By Marlana Li, MD
I love to travel. I also love having a vocation in medicine, so the natural integration of the two is going on medical mission trips and polishing my knowledge of travel medicine. I enjoy meeting new people, learning history, immersing myself in new cultures, and sharing information via different means of communication. During my trip to Nicaragua last year, I realized that medicine has a language and culture of its own, which is difficult enough to interpret, but especially in another language, or if the patient has a different educational background or health literacy level. I also learned about cultural and economic factors that play into the spread of parasitic and other preventable diseases.
Medicine also is similar to travel in that it involves navigating complex systems and understanding monetary exchange. If only it were as easy as one US dollar being roughly 0.91 Euros. Instead, we have to determine how much a reasonable copay is, how many wRVUs we get for coding a 99214, and how many administrative hours, wrinkles and pulled hairs a prior authorization phone call creates. While all of this can be confusing, I do know that some aspects of medicine, travel, and life in general are priceless. Despite the challenges and costs of healthcare locally and internationally, it is worth the miracles of holding a baby after delivering her, or hearing that a patient quit smoking, or knowing that you helped a patient feel better after a surgery. I also find joy in making new relationships and developing established ones, which both medicine and travel afford the opportunity to do.
We are an increasingly global community. Countries and individual communities are no longer islands that do not need to worry about what is going on in other parts of the world. The recent Zika and Ebola pandemics made that very clear. It only takes one person to pass a virus that could cause serious illness, birth defects, and death. We are starting to recognize how crucial good public health programs are in preventing illnesses and their spread. If only people have clean water, proper nutrition, and basic health information (like how it is important to brush teeth, boil water, or wash scabies-infested blankets), innumerable diseases could be prevented and fewer health disparities would exist. The rapid advancement of technology has allowed us to develop more vaccines, antibiotics, antivirals, diagnostic tests, and educational materials, but just as rapidly, germs are learning how to mutate and spread, and people, and other vectors, are traveling all over the world.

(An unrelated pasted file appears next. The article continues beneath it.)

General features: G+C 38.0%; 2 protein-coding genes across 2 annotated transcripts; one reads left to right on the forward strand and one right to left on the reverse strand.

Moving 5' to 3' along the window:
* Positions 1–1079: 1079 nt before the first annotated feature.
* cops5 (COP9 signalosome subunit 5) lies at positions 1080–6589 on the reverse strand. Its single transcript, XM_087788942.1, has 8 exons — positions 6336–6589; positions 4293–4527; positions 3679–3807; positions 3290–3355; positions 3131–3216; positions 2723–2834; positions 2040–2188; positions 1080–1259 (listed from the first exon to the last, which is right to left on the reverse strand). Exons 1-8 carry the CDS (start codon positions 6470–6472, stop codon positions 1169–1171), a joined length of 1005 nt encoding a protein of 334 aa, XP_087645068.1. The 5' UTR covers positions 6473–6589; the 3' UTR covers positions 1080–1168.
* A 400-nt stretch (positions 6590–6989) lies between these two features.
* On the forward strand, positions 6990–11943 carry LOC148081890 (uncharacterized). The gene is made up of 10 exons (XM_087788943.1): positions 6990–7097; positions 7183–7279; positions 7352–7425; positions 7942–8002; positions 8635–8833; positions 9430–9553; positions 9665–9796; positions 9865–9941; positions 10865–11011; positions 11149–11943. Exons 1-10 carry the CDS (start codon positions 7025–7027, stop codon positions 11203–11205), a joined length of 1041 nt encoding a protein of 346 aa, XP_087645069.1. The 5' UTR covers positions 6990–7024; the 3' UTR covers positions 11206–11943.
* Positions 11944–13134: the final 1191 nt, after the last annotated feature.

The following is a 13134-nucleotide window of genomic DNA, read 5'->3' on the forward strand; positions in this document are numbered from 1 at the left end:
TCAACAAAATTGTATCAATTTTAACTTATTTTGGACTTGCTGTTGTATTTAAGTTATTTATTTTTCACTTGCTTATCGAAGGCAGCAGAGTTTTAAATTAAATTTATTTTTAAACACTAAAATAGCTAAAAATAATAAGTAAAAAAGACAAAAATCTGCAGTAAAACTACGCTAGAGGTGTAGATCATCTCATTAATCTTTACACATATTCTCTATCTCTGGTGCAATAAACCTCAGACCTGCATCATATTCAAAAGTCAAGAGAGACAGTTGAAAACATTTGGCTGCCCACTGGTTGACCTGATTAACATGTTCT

Despite our natural tendencies to segregate and judge people different from ourselves, we need to reach out and help our neighbors, here and abroad. It is exciting to work together to discover “best practices” and find ways to improve quality of health care and to quickly diagnose and effectively treat diseases. And of course, it is important to determine cost-sensitive means to do all this in a manner that is translatable across nations.
Community and public health disasters have serious world-wide economic, political and ethical ramifications. Being a family medicine physician allows me to not only treat the patient, but take into consideration all the factors that may affect their health and quality of life. As a faculty at a medical school and residency program, I hope to prepare our future physicians to work effectively in areas with limited medical resources, unique diseases, and various other cultural and socioeconomic issues that might affect care or access.
I freely admit that I do not know everything, and that I cannot cure every illness. But I do humbly and honestly seek to learn more, and to partner with my patients, colleagues, university, and community at large to find ways to more effectively deliver healthcare. These are exciting times for Family Medicine and international medicine in general, and I am blessed to be part of it. I am excitedly awaiting my next trip; though of course will take the proper precautions!
Marlana Li, MD is an Assistant Professor (Clinical) in the Family Medicine Residency Program at the University of Utah School of Medicine.